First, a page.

|Florida Attorney Jeffrey Norkin|
The referee assigned to the case found that Norkin had violated that rule as well as others and recommended a 90 day suspension followed by a 180 day period of probation. The Florida Supreme Court also found Norkin had violated the rules, but imposed a two year suspension with other conditions and sanctions.
|Florida Supreme Court|
The Florida Supreme Court simply ignores that issue in its opinion. Its lengthy opinion also ignores Norkin’s extensive submission of facts and evidence, discussed in his over 100 pages of briefs. As I have learned all too well, when you're charged with a speech violation as an attorney, no amount of evidence will be ever be found sufficient to justify your speech. I don't think an attorney anywhere has ever met that burden in the eyes of the disciplinary authorities.
At all times, Judge Dresnick's rulings and demeanor have been favorable to Ferguson, who has, in fraudulent and criminal manner, used this Court as an instrument of destruction. He has accomplished this exclusively through the conduct of the case by Judge Dresnick.
. . . [I]t seems apparent that Judge Dresnick has known and been well-acquainted with opposing counsel, Gary Brooks, Esq. They exchange personal information and are very friendly with each other. On the other hand, there have been no such pleasantries between Judge Dresnick and this attorney. Obviously, based on the foregoing, Judge Dresnick's treatment and demeanor toward undersigned has been quite opposite: hostile, impatient, and highly critical and disapproving.The hearing officer and the Florida Supreme Court concluded that this act also violated Rule 8.2. Again, the court's opinion was devoid of analysis as to a critical issue - how can an attorney make the obligatory allegation of bias sufficient to warrant a judge recusing himself if that allegation of bias is going to subject that attorney to a disciplinary action? Further, it is apparent that much of Norkin's opinion of Judge Dresnick was based on his observations of Dresnick during hearings. How could the referee and the Florida Supreme Court justices simply conclude that Norkin's opinion of his observation of Dresnick's behavior in court was wrong and sanctionable when Judge Dresnick did not even testify at Norkin's hearing? Then of course you have the issue of whether Rule 8.2 even applies to opinions, yet another issue that the Florida Supreme Court simply ignores. According to the notes accompanying Model Rule 8.2, the rule was never intended to apply to statements of opinions.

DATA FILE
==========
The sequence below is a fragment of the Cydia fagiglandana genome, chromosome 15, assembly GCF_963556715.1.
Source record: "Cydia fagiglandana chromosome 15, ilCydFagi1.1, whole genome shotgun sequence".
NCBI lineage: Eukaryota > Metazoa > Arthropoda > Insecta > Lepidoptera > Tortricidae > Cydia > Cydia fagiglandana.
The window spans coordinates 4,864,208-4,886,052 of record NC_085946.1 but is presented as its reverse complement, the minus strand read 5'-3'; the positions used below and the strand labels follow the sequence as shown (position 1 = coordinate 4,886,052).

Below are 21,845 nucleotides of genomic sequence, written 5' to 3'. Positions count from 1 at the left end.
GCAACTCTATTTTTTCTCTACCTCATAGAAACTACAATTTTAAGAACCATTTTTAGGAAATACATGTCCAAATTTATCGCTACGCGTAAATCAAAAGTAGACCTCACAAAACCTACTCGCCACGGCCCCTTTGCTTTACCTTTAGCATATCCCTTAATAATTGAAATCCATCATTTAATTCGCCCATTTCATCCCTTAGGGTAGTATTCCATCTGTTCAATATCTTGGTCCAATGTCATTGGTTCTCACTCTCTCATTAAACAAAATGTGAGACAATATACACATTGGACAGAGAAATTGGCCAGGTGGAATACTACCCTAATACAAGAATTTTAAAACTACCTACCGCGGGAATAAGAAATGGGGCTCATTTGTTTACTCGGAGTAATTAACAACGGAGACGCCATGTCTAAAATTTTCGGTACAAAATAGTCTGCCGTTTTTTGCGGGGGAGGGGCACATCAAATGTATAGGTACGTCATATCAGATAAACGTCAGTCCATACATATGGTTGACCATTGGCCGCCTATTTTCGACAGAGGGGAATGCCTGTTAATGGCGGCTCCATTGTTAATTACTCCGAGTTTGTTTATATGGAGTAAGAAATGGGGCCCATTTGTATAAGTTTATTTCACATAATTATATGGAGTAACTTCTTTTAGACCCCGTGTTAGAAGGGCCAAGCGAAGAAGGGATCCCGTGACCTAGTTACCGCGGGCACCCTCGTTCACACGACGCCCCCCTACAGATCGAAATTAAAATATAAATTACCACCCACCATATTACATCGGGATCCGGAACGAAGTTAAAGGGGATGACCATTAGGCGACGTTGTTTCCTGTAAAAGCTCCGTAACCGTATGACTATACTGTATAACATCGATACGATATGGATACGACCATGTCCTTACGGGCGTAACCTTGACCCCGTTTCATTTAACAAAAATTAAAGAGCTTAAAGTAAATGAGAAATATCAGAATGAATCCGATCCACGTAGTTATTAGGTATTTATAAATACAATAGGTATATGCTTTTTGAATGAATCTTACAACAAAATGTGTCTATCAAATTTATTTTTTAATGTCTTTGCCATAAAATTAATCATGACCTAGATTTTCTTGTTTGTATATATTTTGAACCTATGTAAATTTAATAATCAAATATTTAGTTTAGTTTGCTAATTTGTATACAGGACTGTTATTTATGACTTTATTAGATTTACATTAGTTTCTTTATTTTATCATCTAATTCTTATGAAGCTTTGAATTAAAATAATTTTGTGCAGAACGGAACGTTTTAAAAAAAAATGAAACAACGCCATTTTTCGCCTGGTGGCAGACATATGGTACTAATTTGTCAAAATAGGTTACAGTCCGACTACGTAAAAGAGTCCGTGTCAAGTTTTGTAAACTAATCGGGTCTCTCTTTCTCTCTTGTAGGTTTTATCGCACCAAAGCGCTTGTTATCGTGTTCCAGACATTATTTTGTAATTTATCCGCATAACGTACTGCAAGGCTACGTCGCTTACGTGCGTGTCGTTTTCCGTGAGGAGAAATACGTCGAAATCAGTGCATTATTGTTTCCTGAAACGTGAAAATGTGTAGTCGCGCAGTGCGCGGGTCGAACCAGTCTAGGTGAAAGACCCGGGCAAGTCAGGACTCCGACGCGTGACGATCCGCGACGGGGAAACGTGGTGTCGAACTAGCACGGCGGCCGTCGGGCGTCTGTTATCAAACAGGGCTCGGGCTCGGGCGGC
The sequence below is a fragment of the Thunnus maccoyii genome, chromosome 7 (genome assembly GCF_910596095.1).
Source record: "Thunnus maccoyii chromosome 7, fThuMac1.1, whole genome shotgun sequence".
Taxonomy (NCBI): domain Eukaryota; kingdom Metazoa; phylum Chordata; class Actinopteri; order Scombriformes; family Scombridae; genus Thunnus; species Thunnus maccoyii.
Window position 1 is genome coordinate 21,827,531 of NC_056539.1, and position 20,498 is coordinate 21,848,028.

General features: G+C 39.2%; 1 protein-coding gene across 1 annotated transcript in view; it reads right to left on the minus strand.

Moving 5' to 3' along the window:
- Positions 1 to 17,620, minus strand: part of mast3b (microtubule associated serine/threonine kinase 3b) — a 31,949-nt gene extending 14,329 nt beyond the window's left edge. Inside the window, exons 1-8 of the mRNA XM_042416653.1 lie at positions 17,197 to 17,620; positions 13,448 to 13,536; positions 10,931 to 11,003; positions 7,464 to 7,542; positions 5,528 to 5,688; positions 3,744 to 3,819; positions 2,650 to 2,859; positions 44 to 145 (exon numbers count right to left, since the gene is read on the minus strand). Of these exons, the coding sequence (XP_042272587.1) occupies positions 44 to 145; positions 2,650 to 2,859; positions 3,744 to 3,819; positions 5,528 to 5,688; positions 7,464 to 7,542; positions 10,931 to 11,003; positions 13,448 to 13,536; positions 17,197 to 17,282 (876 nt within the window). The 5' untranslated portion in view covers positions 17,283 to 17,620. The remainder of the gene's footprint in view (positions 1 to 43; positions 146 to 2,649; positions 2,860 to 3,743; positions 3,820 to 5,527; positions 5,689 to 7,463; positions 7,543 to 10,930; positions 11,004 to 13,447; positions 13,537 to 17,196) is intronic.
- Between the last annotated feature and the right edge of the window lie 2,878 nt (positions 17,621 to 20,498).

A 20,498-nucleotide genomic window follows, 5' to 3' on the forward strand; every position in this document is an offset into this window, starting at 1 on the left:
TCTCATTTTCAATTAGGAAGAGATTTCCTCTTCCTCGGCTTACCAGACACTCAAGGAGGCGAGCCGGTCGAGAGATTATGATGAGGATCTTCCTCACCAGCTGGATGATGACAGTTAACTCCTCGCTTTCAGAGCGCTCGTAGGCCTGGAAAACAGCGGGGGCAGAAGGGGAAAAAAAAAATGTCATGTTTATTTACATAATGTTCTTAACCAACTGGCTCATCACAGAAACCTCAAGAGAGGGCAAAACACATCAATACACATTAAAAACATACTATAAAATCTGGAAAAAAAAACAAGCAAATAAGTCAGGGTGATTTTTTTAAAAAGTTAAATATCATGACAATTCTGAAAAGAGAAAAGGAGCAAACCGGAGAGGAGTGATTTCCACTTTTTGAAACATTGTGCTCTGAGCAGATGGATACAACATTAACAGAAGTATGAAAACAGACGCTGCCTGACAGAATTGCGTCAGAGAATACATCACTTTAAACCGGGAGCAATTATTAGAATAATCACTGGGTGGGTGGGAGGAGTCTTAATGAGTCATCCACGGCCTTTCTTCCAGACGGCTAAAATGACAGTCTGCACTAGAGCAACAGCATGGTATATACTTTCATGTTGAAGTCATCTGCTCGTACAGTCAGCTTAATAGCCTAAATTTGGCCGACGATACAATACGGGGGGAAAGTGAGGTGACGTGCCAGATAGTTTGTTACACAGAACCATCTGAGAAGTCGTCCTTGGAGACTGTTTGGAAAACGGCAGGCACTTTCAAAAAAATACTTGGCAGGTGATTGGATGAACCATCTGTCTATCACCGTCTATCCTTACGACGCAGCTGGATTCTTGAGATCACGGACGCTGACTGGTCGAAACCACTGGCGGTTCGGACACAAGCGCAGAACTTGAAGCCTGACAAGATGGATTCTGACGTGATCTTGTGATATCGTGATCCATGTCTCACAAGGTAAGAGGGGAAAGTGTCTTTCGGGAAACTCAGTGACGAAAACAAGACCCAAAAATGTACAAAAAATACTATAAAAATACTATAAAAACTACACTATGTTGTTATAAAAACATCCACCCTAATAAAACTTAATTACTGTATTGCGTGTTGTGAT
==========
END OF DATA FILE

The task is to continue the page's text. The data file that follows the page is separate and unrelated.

In a footnote slapping themselves on the back for their opinion, the Florida justices declared: "[m]embers of The Florida Bar, law professors, and law students should study the instant case as a glaring example of unprofessional behavior." Better yet, the Norkin opinion should be read by members of the Florida Bar, law professors, and indeed attorneys everywhere, as a glaring example of a court allowing its subjective displeasure with an attorney prevent it from engaging in an objective and unbiased analysis of the facts of a case, the applicable disciplinary rules and court decisions that protect an attorney's free speech rights under the First Amendment.